No, I promise I will not overwhelm you with a whole lot of musicological gobbledigook about Tristan and Isolde and The Meaning of Life. This is a consumer alert, not Introduction to Wagner 101. And there won’t be a quiz.

The Metropolitan Opera (aka The Met) opens its season in less than two weeks with a new production of Richard Wagner‘s oh-so-hard-to-pull-off Tristan und Isolde. Unless you are a tried and true Wagnerian you need to be reminded that this is not an operatic walk in the park.  Neither for the singers nor for the listeners.

And, at NEARLY FIVE HOURS RUNNING TIME of which four are just music and one hour is taken up by two thirty minute intermissions THIS OPERA IS NOT FOR THE UNIITIATED.
Which begs the question…

First things first. T & I is so very, very, very difficult to cast that for a while, back in the 80’s and for a period of fifteen or so years the MET pulled it off its schedule. There had been a long list of vocal mishaps, with wannabe Tristans and not-quite-ready-for-the-big-time Isoldes bitting the operatic dust half-way through this grueling operatic triathlon that the whole thing became a futile exercise and an embarrassment.

Well, first look at the running time: four hours (ballpark) of stentorian singing at the top and bottom of the singer’s range, competing against an augmented orchestra that can number close to one hundred players, singing in an opera house that can range on the average upwards of 3,000 seats (the MET has 3,800) in which microphones are considered a criminal offense.

Should I go on?

And then there is that thing called tradition, which in Opera can amount to a curse. Some of us have been going to the opera longer than some of our  readers have been alive. That usually means that along with wonderul memories comes heavy baggage.

I can hardly get into a conversation with opera fans that will not include someone rattling off a long list of who he or she heard back when in the 1950 opening of the Upper Slavovian Opera House. 

And in the case of Wagner and, especially, Wagnerian singers, one will inevitably hear the names of Lauritz Melchior, Set Svanholm, Jon Vickers, Siegfried Jerusalem, Jess Thomas and how they don’t make them like that anymore.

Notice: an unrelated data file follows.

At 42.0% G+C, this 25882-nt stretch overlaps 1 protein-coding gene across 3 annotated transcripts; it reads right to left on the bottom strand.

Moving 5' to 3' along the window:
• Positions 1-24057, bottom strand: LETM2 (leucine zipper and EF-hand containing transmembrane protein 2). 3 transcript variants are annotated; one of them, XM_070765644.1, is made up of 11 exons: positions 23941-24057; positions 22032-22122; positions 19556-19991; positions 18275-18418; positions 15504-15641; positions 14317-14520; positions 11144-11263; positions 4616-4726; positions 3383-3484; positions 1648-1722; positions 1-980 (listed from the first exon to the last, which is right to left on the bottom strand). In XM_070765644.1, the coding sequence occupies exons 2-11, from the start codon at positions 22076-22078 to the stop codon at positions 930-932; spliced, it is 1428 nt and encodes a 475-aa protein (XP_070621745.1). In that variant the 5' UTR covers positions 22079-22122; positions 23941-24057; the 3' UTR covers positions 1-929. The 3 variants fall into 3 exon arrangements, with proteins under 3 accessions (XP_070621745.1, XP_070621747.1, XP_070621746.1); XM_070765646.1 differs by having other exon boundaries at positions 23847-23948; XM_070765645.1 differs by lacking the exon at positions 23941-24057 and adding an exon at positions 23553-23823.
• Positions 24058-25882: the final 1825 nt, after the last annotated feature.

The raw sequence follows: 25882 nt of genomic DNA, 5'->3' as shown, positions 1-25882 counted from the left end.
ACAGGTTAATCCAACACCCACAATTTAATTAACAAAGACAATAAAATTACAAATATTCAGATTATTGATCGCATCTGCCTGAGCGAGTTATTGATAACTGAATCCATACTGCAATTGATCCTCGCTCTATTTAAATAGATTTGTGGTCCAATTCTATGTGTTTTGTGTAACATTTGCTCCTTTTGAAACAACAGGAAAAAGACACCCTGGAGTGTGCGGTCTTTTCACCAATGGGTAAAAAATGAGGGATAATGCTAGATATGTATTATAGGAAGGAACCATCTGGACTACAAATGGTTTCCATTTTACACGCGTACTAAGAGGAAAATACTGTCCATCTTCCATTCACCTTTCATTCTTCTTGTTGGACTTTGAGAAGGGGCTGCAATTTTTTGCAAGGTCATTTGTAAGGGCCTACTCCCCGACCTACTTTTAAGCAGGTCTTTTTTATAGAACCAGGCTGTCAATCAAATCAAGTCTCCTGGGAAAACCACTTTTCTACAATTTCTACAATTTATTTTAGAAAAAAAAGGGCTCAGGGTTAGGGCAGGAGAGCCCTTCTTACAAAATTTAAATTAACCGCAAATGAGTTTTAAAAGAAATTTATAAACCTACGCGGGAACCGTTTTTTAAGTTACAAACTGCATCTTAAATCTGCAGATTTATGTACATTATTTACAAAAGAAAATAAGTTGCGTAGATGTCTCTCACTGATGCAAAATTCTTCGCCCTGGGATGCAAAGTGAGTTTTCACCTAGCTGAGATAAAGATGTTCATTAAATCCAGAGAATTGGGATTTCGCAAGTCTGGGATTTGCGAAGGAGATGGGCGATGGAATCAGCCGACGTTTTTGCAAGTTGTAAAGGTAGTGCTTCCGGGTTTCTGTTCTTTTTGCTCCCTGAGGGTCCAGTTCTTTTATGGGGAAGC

Singing Wagner, especially his killer roles, calls for a huge voice, superhuman stamina and keen intelligence. The intelligence part has to do with knowing how to pace yourself as a singer, when to pull out the stops and when to pull back. Sing at full throttle all the time and trouble looms ahead.

But, lucky us, the MET has found a robust Australian by the name of Stuart Skelton. The singing Aussie has been making a name for himself in the operatic world singing all sorts of impossible Wagnerian parts, after graduating from our very own CCM thirty years ago.

Tristan und Isolde opens the Met season in a new production by Mariusz Treliński in a matter of days and with a top-notch cast headed by Stuart Skelton and Nina Stemme as the doomed lovers, surrounded by bass René Pape as King Marke, Ekaterina Gubanova as Brangäne and Sir Simon Rattle conducting.

The MET season opened this past Monday September 26 and soon opera fans accross the country will be able to sit in comfort, just a few feet away from a movie screen and for a mere $20 watch a show that would set one back several hundreds of dollars if one were lucky enough to find a ticket to the MET in NYC.

And that would not include air fare and hotel and meals in the Big Apple.

Here in Cincinnati you can catch the MET HD presentation of T&I on several movie screens on Saturday October 8 at noon.

Which movie screens? That’s your homework. That and listening to the You Tube links I’ve posted:
1) Stuart Skelton sings the Love Duet  from Tristan und Isolde with soprano Heidi Melton (in English!)
2) Nina Stemme sings the Liebestod from Tristan und Isolde

And to bone up on the plot, just google it.

See you at the Opera!

Rafael de Acha


  1. I was not able to accept your invitation to your music notes. It said the site was invalid. Perhaps I waited too long. Could you send it again, please?
    Jackie Bach


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